17. ... Yardeni and .. Elitzur published a long analysis of the text ... Professor Knohl interpreted one
of the words in the text differently, changing the meaning of the text ...
Last update - 00:00 07/07/2008
Dead Sea tablet suggests Jewish resurrection imagery pre-dates Jesus
By Ofri Ilani, Haaretz Correspondent
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struggle4progress Donating Member (1000+ posts) Send PM | Profile | Ignore Sun Nov-22-09 04:42 AM
Response to Reply #15
18. ... Although Yardeni and Elitzur offer a fine reading of the text, in my opinion one of the most
words has not been properly deciphered. Line 80 begins with the phrase "Leshloshet yamin" ("In three days"), followed by another word that the editors could not read. Then comes the phrase "Ani Gavriel" ("I, Gabriel"). I believe that this "illegible" word is actually legible. It is the word "hayeh" (live), and that Gabriel the Archangel is giving orders to someone: "Leshloshet yamin hayeh" ("In three days, you shall live"). In other words, in three days, you shall return to life (compare "bedamaiyikh ha'ee" - translated as "in thy blood live" - in Ezekiel 16:6). The word "haye" (live) is written here with alef. Similar orthography appears in the Dead Sea Scrolls, for example in the Isaiah scroll, where the word "yakeh" (30:31) is written with an alef after the yod. This is followed by traces of two more words. The letters are not easy to make out, but the first word seems to begin with a gimmel and vav. The next word is not clear either. The letter lamed is quite legible, and the letter before it seems to be an ayin. I believe the sentence can be reconstructed as follows: "Leshloshet yamin hayeh, ani Gavriel, gozer alekha" ("In three days, live, I, Gabriel, command you"). The archangel is ordering someone to rise from the dead within three days ...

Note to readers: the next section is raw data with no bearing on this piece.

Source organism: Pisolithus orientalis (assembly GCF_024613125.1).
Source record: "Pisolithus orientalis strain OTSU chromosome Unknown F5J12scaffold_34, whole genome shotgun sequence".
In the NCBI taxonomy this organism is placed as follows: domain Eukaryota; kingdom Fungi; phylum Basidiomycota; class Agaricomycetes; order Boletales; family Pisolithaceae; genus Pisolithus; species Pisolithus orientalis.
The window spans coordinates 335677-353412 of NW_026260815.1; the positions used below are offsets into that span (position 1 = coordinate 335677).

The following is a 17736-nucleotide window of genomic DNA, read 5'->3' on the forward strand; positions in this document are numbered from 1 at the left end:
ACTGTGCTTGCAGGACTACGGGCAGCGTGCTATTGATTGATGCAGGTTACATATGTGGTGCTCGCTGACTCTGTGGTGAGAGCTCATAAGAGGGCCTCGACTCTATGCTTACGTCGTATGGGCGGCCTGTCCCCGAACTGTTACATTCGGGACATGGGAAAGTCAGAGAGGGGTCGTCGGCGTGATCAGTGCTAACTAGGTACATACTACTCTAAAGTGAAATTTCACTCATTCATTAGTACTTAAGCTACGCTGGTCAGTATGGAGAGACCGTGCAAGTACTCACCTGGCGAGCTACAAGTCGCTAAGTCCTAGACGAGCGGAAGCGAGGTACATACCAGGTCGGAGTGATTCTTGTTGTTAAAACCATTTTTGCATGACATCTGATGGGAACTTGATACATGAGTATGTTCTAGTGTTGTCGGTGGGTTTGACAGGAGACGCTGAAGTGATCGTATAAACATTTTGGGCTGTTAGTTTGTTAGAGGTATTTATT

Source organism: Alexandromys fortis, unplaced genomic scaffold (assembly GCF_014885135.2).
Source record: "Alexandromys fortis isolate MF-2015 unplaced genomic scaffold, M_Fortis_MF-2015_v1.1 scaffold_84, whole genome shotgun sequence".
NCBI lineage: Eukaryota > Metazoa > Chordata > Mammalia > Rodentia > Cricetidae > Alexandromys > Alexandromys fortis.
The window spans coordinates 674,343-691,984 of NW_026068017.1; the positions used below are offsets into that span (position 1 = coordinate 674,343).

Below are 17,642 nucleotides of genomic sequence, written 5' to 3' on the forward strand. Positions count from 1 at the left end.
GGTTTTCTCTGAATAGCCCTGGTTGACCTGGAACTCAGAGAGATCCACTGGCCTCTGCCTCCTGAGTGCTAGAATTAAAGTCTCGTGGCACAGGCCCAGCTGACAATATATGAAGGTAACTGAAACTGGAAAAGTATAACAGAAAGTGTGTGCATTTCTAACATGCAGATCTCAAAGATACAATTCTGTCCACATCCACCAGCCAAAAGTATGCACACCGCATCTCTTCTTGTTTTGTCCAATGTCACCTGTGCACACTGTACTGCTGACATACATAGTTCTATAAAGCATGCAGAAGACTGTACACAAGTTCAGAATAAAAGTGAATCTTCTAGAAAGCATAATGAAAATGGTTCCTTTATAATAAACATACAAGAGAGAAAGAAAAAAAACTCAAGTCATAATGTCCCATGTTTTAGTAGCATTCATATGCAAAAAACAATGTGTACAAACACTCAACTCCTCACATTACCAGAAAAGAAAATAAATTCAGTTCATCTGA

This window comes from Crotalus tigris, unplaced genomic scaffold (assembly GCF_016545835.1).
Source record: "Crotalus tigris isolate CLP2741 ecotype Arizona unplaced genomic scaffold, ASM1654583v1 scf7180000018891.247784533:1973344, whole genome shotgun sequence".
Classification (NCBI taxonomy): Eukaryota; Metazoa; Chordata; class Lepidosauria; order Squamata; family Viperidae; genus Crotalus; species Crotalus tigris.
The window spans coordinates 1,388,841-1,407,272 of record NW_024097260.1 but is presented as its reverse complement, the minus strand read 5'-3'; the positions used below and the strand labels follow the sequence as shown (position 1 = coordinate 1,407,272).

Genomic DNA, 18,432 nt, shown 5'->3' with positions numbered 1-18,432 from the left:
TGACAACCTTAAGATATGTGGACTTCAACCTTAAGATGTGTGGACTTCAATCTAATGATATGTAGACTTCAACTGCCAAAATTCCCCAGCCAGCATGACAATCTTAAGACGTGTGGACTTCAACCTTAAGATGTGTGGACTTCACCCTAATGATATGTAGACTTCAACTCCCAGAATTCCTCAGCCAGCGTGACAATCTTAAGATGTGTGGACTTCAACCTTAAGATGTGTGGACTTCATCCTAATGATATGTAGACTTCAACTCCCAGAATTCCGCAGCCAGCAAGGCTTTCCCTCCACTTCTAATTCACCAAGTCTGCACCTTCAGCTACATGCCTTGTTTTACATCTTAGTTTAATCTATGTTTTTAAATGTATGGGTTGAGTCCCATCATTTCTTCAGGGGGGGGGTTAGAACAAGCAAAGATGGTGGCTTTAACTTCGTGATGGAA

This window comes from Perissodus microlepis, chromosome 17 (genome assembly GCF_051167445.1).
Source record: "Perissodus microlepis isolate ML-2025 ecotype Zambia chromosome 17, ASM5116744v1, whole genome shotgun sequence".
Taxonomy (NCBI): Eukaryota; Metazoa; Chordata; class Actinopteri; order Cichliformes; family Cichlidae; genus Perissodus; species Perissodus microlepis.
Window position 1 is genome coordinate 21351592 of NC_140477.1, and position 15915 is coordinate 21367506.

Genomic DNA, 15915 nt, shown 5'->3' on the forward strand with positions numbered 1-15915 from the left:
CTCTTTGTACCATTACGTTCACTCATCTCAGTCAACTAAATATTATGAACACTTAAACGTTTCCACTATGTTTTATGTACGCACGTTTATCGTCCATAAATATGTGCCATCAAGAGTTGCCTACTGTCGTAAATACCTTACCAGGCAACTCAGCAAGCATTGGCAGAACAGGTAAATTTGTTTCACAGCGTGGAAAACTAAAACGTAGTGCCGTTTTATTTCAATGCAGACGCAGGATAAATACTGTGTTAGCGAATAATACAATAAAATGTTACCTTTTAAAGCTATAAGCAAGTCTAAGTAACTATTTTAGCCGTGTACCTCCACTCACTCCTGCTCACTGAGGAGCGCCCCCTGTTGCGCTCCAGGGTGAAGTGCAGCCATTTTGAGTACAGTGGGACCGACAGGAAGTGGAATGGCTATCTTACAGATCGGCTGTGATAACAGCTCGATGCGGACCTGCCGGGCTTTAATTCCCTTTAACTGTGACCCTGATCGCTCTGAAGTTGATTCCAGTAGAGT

Thu., April 19, 2007 Iyyar 1, 5767
'In three days, you shall live'
By Israel Knohl

There's some difference between the claim that line 80 reads

In three days ..., I, Gabri'el ...

(with the rest too fragmentary/illegible to reconstruct) and the claim that line 80 can (with some confidence) be reconstructed as

In three days, live, I, Gabriel, command you

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struggle4progress Donating Member (1000+ posts) Send PM | Profile | Ignore Sun Nov-22-09 09:54 AM
Response to Original message
19. "Shimon" seems to be a common name for the era. Here is an account of Shimon of Peraea:
Simon of Peraea (4 BCE)
Sources: Flavius Josephus, Jewish War 2.57-59 and Jewish Antiquities 17.273-277; Tacitus, Histories, 5.9.